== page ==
Doctors encourage early screening during Colorectal Awareness Month
DOTHAN, Ala. (WTVY) - Colorectal cancer is the third most common cancer in the U.S. in both men and women, according to the American College of Gastroenterology. This is why Southeast Health Medical Center and the Alabama Gastro Society are putting education about colon cancer at the forefront. However, their way of teaching is more than handing out the average brochure.
On Thursday, A 10-foot colon inflatable stood tall outside of the front of the medical center to act as an educational tool to bring awareness of colon cancer. It gave people an up‐close up look at the inside of the colon showing the normal tissue but also the various gastrointestinal disorders that doctors can find during a screening.
Dr. Jeff Crittenden is a Gastroenterologist at Southeast Health. He said colon cancer is one of the few cancers that is actually preventable. But, the first step of prevention is screening. He said it is important for people to know the average screening age has dropped from being 50 years old to now 45.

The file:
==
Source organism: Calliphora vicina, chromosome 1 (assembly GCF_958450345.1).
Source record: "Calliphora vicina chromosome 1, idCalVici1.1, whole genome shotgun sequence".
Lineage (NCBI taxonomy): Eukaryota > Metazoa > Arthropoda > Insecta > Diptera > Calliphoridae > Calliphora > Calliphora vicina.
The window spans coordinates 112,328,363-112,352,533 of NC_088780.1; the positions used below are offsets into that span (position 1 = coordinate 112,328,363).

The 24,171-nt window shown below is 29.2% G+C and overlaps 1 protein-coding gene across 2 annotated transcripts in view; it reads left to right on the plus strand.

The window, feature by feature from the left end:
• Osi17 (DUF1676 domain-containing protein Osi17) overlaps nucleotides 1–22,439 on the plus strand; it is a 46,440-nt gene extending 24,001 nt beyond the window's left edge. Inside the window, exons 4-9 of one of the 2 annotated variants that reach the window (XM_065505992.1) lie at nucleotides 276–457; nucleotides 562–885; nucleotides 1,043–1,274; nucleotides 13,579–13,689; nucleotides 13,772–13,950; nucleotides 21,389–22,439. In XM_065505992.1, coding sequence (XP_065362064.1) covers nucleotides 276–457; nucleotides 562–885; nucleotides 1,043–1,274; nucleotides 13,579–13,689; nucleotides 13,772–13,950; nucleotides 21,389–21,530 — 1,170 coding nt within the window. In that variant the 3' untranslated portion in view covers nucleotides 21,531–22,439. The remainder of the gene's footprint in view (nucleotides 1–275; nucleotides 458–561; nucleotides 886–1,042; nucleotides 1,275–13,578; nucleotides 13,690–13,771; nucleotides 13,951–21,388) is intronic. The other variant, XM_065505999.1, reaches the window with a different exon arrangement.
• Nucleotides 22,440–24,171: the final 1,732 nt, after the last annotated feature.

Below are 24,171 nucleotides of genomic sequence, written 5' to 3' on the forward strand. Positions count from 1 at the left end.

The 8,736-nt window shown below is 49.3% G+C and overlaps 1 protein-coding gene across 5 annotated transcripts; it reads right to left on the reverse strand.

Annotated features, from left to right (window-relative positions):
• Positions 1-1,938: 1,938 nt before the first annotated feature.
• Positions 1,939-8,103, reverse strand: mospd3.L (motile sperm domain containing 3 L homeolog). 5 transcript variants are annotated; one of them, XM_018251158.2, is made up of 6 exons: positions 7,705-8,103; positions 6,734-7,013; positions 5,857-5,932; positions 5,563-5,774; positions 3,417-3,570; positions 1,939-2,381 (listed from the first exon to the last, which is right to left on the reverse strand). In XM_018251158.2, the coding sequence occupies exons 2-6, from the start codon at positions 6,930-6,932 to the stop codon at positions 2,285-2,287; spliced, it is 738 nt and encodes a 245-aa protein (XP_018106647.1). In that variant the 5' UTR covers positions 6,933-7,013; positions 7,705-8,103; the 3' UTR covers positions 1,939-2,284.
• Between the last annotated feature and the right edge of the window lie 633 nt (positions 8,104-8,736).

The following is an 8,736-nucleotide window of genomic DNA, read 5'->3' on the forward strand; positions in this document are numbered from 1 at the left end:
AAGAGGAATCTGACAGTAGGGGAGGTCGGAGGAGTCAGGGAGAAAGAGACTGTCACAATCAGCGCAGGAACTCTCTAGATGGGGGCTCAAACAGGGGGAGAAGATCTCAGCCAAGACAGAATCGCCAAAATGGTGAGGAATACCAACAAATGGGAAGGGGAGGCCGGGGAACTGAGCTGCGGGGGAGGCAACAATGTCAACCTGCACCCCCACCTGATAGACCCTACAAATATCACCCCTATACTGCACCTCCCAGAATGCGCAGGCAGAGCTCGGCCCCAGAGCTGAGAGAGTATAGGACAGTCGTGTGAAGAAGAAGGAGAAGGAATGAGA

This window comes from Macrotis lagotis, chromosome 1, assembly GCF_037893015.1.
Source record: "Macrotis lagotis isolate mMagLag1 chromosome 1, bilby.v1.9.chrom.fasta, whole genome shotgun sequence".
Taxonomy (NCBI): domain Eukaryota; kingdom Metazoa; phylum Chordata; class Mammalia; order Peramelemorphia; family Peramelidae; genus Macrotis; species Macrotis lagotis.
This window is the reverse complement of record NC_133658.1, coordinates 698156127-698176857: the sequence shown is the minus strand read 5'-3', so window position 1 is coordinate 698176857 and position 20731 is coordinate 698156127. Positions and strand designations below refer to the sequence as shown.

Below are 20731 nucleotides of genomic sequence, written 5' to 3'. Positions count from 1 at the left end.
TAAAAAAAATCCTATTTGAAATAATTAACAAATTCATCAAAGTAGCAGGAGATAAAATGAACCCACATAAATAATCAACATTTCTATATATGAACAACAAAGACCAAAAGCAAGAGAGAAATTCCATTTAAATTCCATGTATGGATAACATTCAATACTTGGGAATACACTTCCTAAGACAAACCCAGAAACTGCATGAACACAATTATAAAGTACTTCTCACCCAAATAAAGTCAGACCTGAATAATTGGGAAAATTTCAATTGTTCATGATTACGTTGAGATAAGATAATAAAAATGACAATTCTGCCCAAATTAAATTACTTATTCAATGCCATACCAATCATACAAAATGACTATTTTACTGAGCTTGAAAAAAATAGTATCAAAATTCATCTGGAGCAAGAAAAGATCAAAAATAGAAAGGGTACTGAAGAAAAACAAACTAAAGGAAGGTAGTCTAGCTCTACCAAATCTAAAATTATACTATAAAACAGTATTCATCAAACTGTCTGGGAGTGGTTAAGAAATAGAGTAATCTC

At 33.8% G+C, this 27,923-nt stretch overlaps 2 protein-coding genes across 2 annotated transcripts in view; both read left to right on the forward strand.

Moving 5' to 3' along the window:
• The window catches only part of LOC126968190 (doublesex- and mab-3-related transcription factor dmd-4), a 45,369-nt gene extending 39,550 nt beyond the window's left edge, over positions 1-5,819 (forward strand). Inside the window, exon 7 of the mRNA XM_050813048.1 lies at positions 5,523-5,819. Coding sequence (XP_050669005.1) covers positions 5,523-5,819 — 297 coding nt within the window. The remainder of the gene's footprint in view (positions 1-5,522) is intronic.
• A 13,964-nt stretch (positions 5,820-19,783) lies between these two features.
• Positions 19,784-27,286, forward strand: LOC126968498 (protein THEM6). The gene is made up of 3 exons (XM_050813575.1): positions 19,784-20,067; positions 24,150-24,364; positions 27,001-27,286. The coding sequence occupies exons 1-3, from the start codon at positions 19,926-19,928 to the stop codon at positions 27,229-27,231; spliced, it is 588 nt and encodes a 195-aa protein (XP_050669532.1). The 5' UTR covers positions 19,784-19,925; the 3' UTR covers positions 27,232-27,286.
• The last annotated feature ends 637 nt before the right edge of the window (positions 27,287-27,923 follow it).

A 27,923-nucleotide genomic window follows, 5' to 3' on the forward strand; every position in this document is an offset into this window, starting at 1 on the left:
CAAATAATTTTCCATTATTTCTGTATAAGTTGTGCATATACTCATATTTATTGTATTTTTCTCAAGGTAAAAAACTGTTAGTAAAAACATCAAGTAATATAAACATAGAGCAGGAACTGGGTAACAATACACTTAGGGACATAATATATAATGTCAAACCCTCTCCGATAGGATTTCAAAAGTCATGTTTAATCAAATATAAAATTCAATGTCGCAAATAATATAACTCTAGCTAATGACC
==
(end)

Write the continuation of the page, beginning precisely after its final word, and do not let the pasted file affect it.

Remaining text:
Dr. Crittenden encourages people to get screened. He added it is especially important to think about getting screened if you are someone who has a family history of colon cancer or colon polyps.
Colon cancer is treatable with the primary treatment being surgery.
Dr. Crittenden said they are pushing the message of the importance of screening aggressively for everyone, even the average person at risk.
“Someone who doesn’t have a family history of colon cancer, doesn’t have the medical conditions that puts them at a high risk and someone who’s totally asymptomatic,” Dr. Crittenden said.
Although this inflatable is only outside of hospital on Thursday, doctors say it’s important to care for your colon year-round.
“People should just be aware of trying to take care of themselves by doing appropriate screening whether it’s colon cancer screening or screening for other cancers, skin cancers, breast cancers and what have you,” Dr. Crittenden said.
Dr. Crittenden encourages people who may have concerns or need to schedule a screening to contact their primary care physician.
Click here to watch when Dr. Drew Sarrels joined News4′s Kinsley Centers on Live at Lunch to talk about the signs and symptoms of colon cancer.
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